Dare County has an excellent school system—that’s not hyperbole, state performance rankings bear that out. One of the reasons for its consistently high performance is the support from the local community and the Dare Education Foundation exemplifies that function.

Founded in 2003, in 2007 it took on it’s most ambitious role. Noting that the Dare County Schools were having a difficult time bringing younger, talented teachers to the system because of the cost of housing on the Outer Banks, the DEF built 24 affordable housing units in Kill Devil Hills. In 2011 a second 12-unit complex was completed on Hatteras Island.

The foundation continues to manage the apartments today. Additionally the DEF supports teachers and students through professional development grants to teachers and classroom grants and scholarships for graduating seniors.

Outer Banks Relief Foundation (OBRF)

(252) 261-2004

What the Outer Banks Relief Foundation does as well, if not better, than anyone else is get assistance to people in need quickly. The financial assistance is not large—generally $500-$2000—and is not designed to be a permanent solution for a family or person in need. Most grants are one a time event, designed to help during a time of particularly trying or unexpected circumstance.

Some assistance may be ongoing, especially for someone needing help with transportation because of an illness, but for the most part, what the OBRF does is get money to people in need more quickly than a government agency can.

Founded in 2004, the OBRF has filled a very important role in supporting the local community. Since its founding the foundation has given out well over $1.5 million to more than 700 people in need.

Children and Youth Partnership of Dare County (CYP)

(252) 441-0614

Working with parents of infants, toddlers and preschool children, Children and Youth Partnership has been in the forefront of effort to have children ready for school since its founding in 1997.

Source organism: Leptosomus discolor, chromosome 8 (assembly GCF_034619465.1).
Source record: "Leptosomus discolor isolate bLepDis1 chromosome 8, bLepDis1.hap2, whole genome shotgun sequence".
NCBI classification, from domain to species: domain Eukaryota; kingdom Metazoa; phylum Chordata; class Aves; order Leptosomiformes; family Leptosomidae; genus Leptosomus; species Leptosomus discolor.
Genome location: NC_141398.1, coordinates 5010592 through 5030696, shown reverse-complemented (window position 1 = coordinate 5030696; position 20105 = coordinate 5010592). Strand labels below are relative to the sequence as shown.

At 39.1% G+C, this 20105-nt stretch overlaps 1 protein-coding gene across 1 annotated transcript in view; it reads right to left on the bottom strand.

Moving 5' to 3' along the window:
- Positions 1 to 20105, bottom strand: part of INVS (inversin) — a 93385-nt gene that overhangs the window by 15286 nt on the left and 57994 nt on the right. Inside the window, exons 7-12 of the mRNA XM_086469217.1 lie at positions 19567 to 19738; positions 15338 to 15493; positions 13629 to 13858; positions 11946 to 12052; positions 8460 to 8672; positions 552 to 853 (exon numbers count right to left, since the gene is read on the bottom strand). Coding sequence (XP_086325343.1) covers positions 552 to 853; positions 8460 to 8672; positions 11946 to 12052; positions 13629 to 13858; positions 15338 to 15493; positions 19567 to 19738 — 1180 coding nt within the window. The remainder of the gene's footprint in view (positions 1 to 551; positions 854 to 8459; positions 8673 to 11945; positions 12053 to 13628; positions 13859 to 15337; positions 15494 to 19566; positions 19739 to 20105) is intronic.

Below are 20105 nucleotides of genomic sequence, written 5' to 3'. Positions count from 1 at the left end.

The organization has also been a leader in efforts to create a healthier and more positive environment for adolescents.

CYP begins working with parents through its Baby Links program that provides a registered nurse for parents of newborn children. The Partnership continues working with parents with additional, outreach including two early reading programs.

Other Opportunities

This is just a partial list. Whatever the interest, there is sure to be a local nonprofit that matches your interest and needs your help.

Corolla Wild Horse Fund
(252) 453-8002
Manages the Colonial Wild Mustang herd that roams the sand dune and forest north of Corolla.

Dare County Arts Council
(252) 473-5558
Maintains an art gallery in downtown Manteo and sponsors a number of activities throughout the year. Lot’s of volunteer opportunities.

Dare Literacy Council
(252) 216-7773
Works with adults and students to learn how to read. The organization is always looking for tutors.

Food for Thought
Every Friday during the school year volunteers gather to pack over 500 meals to send home for the weekend so at risk children will not go hungry.

Interfaith Community Outreach
(252) 480-0070
Helping individuals in emergency situations. Will give ongoing help if appropriate.

N.E.S.T. (Network for Endangered Sea Turtles)
(252) 441-8622
Sea turtles are regular visitors to the Outer Banks, usually to create a nest and lay eggs. N.E.S.T. is very active in education, protecting nesting sites and in the winter working to save stranded turtles.

Outer Banks Food Pantry
(252) 261-2756
Provides free groceries to individuals and families affected by a temporary crisis or emergency. Stock shelves, take in donations, hand out food—there’s a lot to do.